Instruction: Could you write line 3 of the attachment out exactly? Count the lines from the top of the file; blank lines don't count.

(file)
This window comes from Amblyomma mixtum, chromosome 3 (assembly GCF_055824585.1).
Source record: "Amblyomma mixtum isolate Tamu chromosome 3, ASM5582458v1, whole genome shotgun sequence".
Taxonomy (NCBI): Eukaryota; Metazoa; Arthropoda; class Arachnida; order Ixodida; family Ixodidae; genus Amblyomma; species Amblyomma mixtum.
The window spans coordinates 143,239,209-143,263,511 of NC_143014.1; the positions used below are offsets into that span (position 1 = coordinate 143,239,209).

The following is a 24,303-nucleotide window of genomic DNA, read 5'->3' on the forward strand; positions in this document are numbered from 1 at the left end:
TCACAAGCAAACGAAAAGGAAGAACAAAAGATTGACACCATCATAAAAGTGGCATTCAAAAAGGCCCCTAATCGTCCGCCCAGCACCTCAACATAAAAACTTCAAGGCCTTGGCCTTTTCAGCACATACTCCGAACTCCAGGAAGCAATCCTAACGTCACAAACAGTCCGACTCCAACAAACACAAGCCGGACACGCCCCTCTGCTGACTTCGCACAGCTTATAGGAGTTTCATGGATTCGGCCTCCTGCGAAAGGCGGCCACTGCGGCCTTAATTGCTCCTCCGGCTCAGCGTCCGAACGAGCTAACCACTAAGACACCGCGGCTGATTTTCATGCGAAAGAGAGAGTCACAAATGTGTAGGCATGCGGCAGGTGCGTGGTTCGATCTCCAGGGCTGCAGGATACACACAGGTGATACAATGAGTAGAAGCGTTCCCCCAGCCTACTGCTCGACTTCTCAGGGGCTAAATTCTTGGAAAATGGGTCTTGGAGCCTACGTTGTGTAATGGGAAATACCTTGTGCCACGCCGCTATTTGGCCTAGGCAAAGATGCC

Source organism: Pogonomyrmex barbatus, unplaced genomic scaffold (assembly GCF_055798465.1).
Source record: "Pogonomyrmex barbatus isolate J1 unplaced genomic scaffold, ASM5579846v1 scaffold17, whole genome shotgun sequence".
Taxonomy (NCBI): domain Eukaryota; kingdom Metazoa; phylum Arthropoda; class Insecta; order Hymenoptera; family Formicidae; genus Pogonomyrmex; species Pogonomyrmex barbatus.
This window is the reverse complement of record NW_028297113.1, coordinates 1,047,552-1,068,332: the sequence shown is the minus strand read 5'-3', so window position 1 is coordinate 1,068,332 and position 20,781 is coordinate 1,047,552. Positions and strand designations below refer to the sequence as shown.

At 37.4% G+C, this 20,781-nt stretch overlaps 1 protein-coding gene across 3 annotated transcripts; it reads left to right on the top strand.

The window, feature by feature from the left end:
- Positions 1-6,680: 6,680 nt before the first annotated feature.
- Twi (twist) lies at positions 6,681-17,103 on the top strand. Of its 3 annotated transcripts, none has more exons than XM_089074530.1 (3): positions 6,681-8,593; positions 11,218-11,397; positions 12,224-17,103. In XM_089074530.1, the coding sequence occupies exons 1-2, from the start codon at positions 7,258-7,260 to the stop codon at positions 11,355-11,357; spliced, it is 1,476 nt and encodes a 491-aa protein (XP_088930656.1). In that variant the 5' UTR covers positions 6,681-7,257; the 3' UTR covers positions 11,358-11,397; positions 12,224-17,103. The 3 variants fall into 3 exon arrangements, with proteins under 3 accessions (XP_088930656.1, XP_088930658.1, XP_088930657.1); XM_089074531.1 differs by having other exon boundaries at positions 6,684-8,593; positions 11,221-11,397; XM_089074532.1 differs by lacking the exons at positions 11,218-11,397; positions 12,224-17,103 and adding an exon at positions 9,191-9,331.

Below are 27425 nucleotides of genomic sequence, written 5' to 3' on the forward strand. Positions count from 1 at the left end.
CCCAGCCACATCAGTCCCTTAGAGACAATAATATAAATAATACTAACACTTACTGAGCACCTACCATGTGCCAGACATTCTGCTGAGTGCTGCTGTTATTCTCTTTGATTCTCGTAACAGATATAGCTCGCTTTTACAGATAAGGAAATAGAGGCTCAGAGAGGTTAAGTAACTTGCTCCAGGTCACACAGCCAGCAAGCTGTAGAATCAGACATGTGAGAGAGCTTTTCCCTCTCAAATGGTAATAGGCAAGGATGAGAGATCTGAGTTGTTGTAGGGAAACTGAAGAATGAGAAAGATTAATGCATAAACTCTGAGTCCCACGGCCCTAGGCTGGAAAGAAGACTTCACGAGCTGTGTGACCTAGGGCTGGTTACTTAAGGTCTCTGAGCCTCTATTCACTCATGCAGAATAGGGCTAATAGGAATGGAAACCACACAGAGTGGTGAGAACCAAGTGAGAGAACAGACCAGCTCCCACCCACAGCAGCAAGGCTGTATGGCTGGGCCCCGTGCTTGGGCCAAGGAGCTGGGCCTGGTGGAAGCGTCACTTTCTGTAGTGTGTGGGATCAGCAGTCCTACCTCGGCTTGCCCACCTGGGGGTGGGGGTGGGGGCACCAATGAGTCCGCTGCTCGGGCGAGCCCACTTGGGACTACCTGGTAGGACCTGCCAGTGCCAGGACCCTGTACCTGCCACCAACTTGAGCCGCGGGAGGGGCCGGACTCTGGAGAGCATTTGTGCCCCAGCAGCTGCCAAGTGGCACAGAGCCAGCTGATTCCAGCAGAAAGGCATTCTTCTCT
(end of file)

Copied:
Taxonomy (NCBI): Eukaryota; Metazoa; Arthropoda; class Arachnida; order Ixodida; family Ixodidae; genus Amblyomma; species Amblyomma mixtum.